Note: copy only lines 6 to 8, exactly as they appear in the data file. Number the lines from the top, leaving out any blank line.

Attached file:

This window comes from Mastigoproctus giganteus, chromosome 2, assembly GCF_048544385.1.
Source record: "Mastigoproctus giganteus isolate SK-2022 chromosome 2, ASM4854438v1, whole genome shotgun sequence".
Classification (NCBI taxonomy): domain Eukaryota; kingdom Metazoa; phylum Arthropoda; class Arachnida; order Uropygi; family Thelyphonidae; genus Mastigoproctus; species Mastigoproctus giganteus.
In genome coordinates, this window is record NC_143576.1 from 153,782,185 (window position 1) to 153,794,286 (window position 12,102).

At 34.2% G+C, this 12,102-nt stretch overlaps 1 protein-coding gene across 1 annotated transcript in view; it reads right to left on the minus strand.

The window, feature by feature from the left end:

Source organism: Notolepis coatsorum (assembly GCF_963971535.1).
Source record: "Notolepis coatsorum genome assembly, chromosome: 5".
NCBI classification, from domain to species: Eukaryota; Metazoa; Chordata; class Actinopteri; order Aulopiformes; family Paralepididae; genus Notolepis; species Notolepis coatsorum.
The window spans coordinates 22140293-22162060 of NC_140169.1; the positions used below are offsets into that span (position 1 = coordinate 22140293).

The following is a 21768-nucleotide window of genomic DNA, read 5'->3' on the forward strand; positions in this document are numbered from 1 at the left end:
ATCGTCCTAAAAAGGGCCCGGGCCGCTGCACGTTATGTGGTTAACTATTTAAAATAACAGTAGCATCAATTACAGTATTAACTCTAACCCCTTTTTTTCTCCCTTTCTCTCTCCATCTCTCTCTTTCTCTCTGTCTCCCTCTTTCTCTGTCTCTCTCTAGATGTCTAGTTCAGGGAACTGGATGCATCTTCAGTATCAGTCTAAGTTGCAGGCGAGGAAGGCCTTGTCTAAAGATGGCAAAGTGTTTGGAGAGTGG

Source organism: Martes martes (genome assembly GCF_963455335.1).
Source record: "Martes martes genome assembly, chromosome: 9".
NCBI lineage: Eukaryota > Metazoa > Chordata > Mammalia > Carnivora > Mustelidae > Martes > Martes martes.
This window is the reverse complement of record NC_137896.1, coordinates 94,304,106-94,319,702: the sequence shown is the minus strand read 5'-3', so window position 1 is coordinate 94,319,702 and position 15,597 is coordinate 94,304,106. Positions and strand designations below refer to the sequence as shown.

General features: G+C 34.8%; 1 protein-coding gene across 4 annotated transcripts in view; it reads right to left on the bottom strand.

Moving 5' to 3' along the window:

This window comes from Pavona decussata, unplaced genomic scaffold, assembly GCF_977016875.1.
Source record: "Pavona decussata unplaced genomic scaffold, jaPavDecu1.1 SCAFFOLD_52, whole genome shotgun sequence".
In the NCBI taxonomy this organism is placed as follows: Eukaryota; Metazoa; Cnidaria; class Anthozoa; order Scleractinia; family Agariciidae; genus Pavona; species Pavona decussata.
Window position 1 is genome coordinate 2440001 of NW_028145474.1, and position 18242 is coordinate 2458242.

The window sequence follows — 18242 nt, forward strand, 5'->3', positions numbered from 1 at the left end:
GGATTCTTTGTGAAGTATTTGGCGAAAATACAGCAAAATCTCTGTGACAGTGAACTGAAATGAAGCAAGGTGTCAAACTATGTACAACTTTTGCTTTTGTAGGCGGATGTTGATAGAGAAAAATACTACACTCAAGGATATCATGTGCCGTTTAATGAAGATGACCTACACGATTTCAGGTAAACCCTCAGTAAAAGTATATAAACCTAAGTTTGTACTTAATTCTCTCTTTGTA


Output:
The window, feature by feature from the left end:

Source organism: Notolepis coatsorum (assembly GCF_963971535.1).
Source record: "Notolepis coatsorum genome assembly, chromosome: 5".